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RAD 57 Pulse CO-Oximeter [Carboxyhemoglobin Monitoring]

Clinical Indications: Last update 02/2009

Subject: RAD 57-C Pulse CO Oximeter [Carboxyhemoglobin Monitoring]

Section 1 Purpose

    Carboxyhemoglobin monitoring is used to determine if carbon monoxide levels are present in firefighters, patients and occupants with possible exposure to carbon monoxide. If levels are present, determine course of treatment needed.

Section 2 Scope

    SpCO readings can be used as an additional screening measure to determine exposure to carbon monoxide. SpCO readings can also be used as a tool of inclusion/exclusion on vague medical complaints to reduce the risk of undiagnosed carbon monoxide poisoning. When SpCO is used in conjunction with SPO2 it gives a higher index of suspicion of hypoxia and indicates a need for aggressive treatment.

Section 3 Responsibility

    It shall be the responsibility of all personnel to use this device appropriately and responsibly, adhering to the enumerated indications.

Section 4 Indications

    SpCO monitoring shall be indicated for the following conditions:
      1. Post-incident firefighter screening on all fires.

      2. Firefighter rehabilitation in accordance to NFPA 1584.

      3. Extended time on or near fire-ground.

      4. Multiple SCBA bottle use.

      5. Suspected carbon monoxide exposure from work performed in confined spaces.

      6. Carbon monoxide alarms/gas leaks without symptoms in conjunction with gas detectors to determine presence and exposure.

      7. Multi-patient presentation.

      8. Headache, dizziness, syncope, weakness, altered mental status, and/or lethargy.

      9. Shortness of breath, chest pain.

      10. Nausea, vomiting, abdominal complaints.

      11. Any ill or injured patient with vague complaints.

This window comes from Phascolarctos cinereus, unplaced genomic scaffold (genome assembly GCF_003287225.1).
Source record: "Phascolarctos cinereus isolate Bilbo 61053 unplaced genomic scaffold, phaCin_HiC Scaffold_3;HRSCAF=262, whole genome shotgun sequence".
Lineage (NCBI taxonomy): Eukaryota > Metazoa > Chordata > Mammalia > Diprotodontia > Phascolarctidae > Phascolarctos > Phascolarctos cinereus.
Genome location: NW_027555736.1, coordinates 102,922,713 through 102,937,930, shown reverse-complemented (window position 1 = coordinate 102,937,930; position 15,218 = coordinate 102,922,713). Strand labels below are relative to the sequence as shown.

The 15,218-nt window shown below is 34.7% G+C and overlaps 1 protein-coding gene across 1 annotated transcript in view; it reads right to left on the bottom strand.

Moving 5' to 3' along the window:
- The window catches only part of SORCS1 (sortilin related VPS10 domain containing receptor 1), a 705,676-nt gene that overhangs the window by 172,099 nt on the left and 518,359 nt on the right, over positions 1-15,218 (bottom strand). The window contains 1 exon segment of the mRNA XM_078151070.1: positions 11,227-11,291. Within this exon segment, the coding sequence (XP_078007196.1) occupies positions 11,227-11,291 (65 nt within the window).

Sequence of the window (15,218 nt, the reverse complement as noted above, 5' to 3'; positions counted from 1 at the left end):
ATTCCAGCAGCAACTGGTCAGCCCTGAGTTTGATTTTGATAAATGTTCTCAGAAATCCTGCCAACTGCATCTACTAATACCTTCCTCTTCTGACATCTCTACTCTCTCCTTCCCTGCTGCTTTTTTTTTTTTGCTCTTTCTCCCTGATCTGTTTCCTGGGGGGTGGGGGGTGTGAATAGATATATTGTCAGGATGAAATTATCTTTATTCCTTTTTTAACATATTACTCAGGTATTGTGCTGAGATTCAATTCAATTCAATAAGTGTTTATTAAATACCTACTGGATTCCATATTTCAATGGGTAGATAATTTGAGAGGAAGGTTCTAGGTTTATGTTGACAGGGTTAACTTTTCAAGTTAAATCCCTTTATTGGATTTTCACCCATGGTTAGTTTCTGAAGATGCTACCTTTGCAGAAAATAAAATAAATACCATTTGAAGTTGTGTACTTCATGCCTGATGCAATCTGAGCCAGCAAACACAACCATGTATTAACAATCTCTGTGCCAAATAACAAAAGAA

Section 5 Recommended Usage

    For use during firefighter rehabilitation and as a screening tool on occupants without complaints regardless of whether known or unknown exposure. The following guidelines will be used as a baseline for detecting SpCO levels:
      1. 0 - 3% Normal, no treatment required
      2. 3 - 12% Yes - signs and symptoms or history of exposure TREAT
      3. 3 -12% No - signs or symptoms, no history of exposure OBSERVE
      4. 12% and higher TREAT and TRANSPORT

Treatment: 100% oxygen by non re-breather mask and transport to hospital is highly recommended.

    Any symptomatic patient regardless of SpCO levels in known exposures will be transported.

    Consider contacting a hospital that has a Hyperbaric Chamber for the following patients:

      1. Adults with an SpCO level 25% or higher
      2. Pediatrics with an SpCO level 15% or higher
      3. Pregnant females with an SpCO 15% or higher

    For use on patients with vague flu-like symptoms to include nausea, vomiting, headache and lethargy. Also to be used when there are multiple patients complaining of similar signs and symptoms.

Section 6 Documentation Recommendations

    When SpCO monitors are used for screening of asymptomatic patients and/or occupants and no readings are present, then document in patient care report [MedUSA] and/or SunPro report along with the gas detector reading.